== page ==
Making comics

The right graphic style for your comic book

The best way to explain about picking the right graphic style for your comic book is telling you what happened while working on Niki Batsprite’s comic series. In this comic, anthropomorphic characters portrait different personalities and conflicts we all face in everyday life: a mix of comedy, action and unexpected turning points.

For this project, we chose to rely on non-human characters, a mixed Disney/Manga drawing style and go full-color.
We also decided to use no inks to achieve a “grunge effect” and somehow tell the audience that the comic was not aimed to kids only. In fact, most readers aren’t kids and their age ranges between 16-35.

But, oddly enough, they voted for an “inked & glossy” look, which in their mind it’s the established style for cartoon-like and anthropomorphic characters like Niki Batsprite‘s.
We applied the rule “something new, something old” and followed our readers feedback: our new stories with a “canon & commercial” look. This change -and a rise of quality in backgrounds and colors- helped the comic’s success consistently.

LEFT: grunge effect to detach our comic from kids-aimed stuff. RIGHT: Classic inked effect readers asked us to adopt.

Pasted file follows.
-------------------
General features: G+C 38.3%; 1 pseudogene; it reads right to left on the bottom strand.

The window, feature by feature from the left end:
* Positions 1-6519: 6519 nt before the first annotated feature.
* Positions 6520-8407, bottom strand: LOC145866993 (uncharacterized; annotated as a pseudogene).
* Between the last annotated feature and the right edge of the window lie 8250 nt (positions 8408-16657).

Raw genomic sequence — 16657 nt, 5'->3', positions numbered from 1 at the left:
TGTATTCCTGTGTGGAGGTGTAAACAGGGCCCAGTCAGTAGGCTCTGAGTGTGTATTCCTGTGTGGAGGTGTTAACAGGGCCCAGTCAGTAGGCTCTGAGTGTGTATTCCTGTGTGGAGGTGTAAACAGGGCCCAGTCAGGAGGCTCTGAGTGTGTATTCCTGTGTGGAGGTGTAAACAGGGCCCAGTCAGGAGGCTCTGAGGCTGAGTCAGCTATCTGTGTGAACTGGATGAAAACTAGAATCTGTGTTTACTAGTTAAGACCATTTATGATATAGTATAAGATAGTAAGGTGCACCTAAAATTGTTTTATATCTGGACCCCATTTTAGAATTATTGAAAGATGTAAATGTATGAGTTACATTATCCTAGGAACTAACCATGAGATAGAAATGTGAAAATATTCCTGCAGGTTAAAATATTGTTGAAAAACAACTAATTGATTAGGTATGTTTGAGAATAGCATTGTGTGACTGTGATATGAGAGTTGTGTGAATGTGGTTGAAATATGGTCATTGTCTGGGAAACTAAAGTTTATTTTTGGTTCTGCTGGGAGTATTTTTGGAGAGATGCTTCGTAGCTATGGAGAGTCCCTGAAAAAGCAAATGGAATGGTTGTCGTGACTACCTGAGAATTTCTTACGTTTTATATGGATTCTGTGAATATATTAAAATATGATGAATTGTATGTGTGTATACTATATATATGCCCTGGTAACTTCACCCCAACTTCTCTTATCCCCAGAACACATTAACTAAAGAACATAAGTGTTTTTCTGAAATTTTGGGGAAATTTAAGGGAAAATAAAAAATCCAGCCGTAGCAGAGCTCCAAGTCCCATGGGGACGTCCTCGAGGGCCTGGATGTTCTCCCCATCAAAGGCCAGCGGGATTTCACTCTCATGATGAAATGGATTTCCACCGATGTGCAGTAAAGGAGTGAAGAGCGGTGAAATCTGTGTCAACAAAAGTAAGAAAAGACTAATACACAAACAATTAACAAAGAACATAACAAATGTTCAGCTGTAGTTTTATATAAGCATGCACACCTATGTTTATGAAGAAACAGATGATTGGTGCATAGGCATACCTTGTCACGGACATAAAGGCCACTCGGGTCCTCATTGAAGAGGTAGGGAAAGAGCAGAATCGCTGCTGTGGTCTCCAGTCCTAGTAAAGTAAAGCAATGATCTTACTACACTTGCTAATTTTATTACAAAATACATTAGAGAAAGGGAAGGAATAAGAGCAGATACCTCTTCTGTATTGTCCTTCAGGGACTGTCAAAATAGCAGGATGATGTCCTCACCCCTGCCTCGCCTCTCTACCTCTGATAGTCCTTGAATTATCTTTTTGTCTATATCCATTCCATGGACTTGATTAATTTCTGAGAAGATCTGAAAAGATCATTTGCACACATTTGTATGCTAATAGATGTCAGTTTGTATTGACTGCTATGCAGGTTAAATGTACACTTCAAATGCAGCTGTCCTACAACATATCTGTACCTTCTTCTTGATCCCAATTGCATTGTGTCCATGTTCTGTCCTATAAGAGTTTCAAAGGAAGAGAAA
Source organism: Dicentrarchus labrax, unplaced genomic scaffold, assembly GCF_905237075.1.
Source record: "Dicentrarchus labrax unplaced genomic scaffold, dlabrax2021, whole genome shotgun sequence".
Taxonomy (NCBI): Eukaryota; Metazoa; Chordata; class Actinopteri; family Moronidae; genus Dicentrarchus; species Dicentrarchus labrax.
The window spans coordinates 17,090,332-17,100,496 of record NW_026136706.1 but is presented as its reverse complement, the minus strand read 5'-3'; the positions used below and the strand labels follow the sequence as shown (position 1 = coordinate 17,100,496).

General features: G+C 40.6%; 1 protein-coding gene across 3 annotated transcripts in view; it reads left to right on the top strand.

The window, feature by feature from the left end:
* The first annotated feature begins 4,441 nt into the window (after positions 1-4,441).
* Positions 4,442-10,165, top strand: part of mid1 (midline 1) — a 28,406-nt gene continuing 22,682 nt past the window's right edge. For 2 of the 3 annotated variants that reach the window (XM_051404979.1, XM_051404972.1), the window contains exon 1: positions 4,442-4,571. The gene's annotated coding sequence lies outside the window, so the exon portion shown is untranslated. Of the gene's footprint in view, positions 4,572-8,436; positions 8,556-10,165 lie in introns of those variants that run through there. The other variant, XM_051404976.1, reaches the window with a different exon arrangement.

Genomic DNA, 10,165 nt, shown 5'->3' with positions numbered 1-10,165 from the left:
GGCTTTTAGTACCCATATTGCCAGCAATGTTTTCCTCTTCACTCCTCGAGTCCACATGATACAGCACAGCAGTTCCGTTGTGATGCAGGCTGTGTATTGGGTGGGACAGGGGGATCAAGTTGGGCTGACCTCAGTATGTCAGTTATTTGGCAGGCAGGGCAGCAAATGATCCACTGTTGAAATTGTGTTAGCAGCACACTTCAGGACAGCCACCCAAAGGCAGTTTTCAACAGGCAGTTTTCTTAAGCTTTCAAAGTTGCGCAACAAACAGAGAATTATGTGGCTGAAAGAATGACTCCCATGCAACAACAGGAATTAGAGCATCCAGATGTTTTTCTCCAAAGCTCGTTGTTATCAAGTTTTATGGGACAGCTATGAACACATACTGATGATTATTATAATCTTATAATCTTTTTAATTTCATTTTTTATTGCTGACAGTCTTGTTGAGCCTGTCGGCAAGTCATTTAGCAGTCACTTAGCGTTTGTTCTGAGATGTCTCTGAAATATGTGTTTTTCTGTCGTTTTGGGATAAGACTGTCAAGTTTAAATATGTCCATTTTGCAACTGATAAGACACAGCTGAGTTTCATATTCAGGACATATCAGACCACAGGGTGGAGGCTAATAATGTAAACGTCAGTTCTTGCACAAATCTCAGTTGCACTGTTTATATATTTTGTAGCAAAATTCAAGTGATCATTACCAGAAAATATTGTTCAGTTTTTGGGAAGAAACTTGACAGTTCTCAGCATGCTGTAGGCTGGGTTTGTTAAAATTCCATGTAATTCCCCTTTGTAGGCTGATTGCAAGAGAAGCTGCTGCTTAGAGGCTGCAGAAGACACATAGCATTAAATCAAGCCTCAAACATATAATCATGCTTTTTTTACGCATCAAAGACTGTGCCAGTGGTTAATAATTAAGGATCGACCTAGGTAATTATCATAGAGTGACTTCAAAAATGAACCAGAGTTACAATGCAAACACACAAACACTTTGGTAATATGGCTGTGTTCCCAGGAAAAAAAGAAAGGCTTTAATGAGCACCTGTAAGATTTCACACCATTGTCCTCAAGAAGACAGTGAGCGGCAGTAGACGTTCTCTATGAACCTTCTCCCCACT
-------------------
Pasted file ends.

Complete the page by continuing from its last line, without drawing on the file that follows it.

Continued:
LEFT: grunge effect to detach the comic from kids-aimed stuff. RIGHT: Classic inked effect readers asked us to adopt.

This example proves that readers “confuse” the graphic style with the kind of story and expect them to be consistent to each other, no matter if you’re offering a different kind of content in the end. They perceive such consistency as a guarantee.

Since you matched a certain kind of story and characters with the established graphic style, audience thinks you know what you’re doing.

This doesn’t mean you have to mimic someone else’s style, just don’t be afraid to rely on canonical details and aestethic choices while bringing on your original drawing and storytelling.